Book Review: What I Really Meant to Say

18 Nov 2022

Book Review: What I Really Meant to Say

A Guest Post by Vasudev Murthy

All of us struggle with communication.

We think we are fluent in a language and wonder why others don’t “get it”. Convinced that we represent our thoughts precisely, and equally convinced that we fully grasp what another person has said, we proceed, constantly fumbling and stumbling and ultimately make a mess of practically everything.

‘I thought you meant” or “But I meant …”  “I wasn’t clear what you meant” or “I was absolutely clear when I said …”

We are a mess. We are a mass of confusion and chaos, navigating time and relationships pretty pathetically. Languages shift shape, freely add vernacular usage, inflections, strange gestures and more. All this is part of our need to get a point across. Nothing is obvious.

In this seminal book, the authors have gone straight to the point and addressed our distressing inability to communicate effectively and make ourselves understood. It helps that both the authors have a background in “applied communication”, in the sense that they have needed to master the subject to make a living. So, they evidently know all the blind spots.

Right away, we read about the ten filters that undermine communication. Even if the intensity varies depending on the homogeneity of the culture, the points are correct. Gender, prejudice, appearance and more act to mutate the message as it travels from the source to the destination.

The titles of the chapters are arresting – “Express Expectations”, “Practice Persuasion” and so on. The chapters are short and sweet and can be grasped in multiple brief reading spells, which is also a good thing, given our current inability to read long texts at a single go.

Book cover
What I Really Meant to Say

Alternating between the two authors, in order to ensure that the message is not overly “American” or “Indian”, the examples are relatable. Every (short) chapter ends with an Actions section, exhorting us to “Start” something and “Stop” something.

For example: “Start asking yourself if all parties are on the same page” or “Stop Holding grudges and let communication flow”. However, examples for each would have helped. Otherwise, the onus is on the reader to imagine a specific scenario and apply the suggestion.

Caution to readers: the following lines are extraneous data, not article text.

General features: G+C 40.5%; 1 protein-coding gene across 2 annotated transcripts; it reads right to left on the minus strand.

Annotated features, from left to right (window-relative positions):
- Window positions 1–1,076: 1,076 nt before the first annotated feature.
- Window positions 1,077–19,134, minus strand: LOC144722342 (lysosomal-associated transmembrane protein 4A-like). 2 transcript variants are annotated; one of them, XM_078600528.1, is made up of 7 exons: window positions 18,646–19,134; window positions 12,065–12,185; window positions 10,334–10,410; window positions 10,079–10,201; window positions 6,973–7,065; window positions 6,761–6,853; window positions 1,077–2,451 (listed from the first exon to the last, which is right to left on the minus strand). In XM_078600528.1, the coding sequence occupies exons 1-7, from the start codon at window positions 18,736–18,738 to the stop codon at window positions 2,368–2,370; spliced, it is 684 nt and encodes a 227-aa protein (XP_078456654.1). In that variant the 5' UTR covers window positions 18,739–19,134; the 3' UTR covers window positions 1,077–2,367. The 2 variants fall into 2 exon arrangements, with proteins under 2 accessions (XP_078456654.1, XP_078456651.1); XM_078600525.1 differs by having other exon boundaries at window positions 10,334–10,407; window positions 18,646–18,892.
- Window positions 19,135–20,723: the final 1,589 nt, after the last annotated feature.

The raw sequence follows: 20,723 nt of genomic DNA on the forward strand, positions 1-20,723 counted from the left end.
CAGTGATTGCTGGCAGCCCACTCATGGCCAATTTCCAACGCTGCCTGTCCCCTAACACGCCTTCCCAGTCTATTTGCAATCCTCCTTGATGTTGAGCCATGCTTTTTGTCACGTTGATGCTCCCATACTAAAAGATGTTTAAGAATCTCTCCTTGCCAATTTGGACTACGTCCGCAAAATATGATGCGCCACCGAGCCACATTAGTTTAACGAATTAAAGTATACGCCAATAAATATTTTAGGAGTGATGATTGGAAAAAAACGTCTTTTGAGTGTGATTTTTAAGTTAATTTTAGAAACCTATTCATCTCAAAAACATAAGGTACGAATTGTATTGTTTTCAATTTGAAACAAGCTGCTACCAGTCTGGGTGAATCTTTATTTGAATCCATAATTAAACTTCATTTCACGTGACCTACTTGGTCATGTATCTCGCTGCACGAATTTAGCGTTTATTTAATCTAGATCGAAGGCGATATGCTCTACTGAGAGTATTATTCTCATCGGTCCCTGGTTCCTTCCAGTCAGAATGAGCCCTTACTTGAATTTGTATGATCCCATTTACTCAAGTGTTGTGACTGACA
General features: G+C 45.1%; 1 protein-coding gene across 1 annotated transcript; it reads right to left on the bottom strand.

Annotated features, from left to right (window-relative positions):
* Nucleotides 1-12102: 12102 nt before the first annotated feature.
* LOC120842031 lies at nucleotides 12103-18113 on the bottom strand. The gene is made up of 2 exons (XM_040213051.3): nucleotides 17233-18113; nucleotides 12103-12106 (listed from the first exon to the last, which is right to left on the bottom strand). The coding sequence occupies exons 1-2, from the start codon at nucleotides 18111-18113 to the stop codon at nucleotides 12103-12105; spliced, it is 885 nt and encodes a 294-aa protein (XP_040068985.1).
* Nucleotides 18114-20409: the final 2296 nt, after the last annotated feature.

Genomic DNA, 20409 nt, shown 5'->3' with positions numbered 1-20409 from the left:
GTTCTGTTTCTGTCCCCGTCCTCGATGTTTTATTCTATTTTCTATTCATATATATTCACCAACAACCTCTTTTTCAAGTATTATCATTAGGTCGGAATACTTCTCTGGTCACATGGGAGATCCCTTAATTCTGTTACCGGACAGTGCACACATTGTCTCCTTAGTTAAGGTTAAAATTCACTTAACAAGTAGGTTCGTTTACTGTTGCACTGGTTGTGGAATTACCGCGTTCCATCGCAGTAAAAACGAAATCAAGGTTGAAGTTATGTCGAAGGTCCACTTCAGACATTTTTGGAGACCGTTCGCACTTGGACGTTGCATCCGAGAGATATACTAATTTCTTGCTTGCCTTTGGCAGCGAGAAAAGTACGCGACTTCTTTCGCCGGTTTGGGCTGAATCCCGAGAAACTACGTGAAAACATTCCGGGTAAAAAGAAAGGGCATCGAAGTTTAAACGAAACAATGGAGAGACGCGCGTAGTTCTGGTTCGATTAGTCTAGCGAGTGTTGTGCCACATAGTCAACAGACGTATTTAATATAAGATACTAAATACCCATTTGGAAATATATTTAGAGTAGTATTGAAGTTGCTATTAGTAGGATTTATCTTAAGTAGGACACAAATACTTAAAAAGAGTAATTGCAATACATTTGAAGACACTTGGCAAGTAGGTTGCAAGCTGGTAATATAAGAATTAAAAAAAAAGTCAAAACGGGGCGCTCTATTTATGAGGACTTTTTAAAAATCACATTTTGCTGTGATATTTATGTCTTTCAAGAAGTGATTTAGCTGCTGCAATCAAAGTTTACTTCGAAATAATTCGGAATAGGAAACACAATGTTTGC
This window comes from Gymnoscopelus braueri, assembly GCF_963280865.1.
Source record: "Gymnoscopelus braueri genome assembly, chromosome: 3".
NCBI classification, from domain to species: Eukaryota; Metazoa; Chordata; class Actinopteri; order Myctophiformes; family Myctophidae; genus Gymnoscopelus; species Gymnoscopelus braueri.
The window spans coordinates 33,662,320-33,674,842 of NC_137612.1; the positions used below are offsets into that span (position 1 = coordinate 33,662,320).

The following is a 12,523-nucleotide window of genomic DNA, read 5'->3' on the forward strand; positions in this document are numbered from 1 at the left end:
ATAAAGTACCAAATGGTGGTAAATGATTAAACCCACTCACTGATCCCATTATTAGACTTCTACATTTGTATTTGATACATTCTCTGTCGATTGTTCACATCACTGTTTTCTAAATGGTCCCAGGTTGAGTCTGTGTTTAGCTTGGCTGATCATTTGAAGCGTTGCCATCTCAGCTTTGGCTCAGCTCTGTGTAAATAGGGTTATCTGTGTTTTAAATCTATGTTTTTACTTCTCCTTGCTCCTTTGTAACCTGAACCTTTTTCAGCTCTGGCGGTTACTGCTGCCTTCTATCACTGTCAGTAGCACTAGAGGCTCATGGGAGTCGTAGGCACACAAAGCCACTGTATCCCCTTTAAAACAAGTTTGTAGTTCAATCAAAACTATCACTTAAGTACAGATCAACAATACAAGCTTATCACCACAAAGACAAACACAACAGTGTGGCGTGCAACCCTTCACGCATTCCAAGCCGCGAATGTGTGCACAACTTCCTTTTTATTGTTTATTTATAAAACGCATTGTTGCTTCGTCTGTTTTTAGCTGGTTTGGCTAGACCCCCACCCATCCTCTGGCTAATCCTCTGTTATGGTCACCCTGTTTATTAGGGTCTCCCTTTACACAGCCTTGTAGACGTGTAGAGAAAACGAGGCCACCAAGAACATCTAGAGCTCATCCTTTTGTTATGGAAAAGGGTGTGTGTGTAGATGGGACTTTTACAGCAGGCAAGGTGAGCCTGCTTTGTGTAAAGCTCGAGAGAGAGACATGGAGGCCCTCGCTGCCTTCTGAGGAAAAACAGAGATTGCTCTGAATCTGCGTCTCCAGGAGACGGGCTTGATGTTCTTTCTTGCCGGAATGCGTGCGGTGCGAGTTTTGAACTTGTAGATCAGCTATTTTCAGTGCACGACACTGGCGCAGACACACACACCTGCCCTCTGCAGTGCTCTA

Though I like the style, I felt there were a few slips. Even in the example above, “same page” is not common parlance and may not be understood immediately. And many of the exhortations seem pedantic and prescriptive.  To that extent, another very tough editing round may have helped iron out these blips. Indeed, at least one graphic per chapter would have helped get the point across; there are none, though the chapters are small and easy to read. You may find a few editing oversights; “caboose”, “majorly”, “taking the high road” and such are not common usage or are just plain wrong.

I liked the chapter on “Hold Howevers”. The title needed a second read, but I understood. It’s a significant point that we wish to have our point of view dominate most conversations and therefore do use “but”, “however” and such. Using these words suggests that the other view lacks merit and creates new barriers and reduces the quality of communication.

I certainly intend to take this advice seriously.

In a subsequent chapter, we are told that “interrupting is rude and selfish”. I do agree but I believe that in some cultures speaking over each other is part of the cadence of communication and is not seen as rude. Nevertheless, the point is quite correct.

The chapter on Body Language (“Value the Visual”) was very good and says all the right things. It could have been enhanced by examples of how body language changes across cultures.

Likewise, the advice in the next chapter to quickly skip over exceptions that may derail you from a conversation is good.

A specific chapter or two on written communication might have helped.

The cover design is attractive. It was nice to see a hard-cover version of a book from an India-based publisher.

My overall rating: 4 out of 5.    Excellent topic, thorough, vivid scenarios. Occasional editorial lapses, occasionally preachy and hampered by lack of examples and graphics at the right places. I recommend this book strongly as a single watering hole for best practices in communication. 

Vasudev Murthy is a soul in transit, presently in Bangalore. He has written a number of books, spanning genres such as management, humour, crime, music and yoga. He is a management consultant, violinist and animal rights activist. 

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